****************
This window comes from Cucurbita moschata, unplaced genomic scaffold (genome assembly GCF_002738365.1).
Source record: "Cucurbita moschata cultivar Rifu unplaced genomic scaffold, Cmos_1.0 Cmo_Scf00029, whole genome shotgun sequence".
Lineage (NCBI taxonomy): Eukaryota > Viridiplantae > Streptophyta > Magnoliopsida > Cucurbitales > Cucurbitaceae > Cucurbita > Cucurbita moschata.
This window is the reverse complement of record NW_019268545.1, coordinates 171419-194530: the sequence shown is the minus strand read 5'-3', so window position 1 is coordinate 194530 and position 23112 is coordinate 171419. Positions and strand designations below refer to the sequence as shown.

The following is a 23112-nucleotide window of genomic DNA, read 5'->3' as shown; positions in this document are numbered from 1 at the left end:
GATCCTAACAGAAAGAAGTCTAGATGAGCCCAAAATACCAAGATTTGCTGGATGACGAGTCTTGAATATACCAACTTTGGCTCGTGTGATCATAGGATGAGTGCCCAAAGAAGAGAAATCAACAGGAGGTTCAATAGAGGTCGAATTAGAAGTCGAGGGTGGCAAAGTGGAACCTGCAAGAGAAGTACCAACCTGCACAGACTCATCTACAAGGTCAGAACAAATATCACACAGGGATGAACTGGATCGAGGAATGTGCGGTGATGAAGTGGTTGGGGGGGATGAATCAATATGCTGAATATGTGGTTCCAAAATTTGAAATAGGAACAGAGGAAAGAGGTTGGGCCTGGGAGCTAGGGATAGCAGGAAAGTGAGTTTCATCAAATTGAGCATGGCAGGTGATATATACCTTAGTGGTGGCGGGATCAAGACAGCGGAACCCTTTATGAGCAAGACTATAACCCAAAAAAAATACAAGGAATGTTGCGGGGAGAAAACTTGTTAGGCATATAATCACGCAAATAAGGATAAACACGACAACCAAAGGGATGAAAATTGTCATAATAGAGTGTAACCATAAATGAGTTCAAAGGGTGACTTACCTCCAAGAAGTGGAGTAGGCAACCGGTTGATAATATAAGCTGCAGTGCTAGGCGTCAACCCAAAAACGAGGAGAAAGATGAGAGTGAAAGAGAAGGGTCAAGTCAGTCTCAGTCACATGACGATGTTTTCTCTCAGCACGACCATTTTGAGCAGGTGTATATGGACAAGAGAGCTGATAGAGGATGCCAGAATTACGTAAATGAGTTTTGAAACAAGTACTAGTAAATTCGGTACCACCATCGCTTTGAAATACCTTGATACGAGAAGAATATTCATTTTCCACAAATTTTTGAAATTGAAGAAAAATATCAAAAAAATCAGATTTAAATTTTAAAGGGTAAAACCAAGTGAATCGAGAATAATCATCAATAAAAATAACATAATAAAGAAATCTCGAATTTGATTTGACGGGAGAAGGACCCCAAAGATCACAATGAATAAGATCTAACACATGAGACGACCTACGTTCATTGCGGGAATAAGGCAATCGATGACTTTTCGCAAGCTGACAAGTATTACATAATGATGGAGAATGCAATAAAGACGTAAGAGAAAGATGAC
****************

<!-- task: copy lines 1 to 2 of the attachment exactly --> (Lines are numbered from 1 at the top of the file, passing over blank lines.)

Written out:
This window comes from Cucurbita moschata, unplaced genomic scaffold (genome assembly GCF_002738365.1).
Source record: "Cucurbita moschata cultivar Rifu unplaced genomic scaffold, Cmos_1.0 Cmo_Scf00029, whole genome shotgun sequence".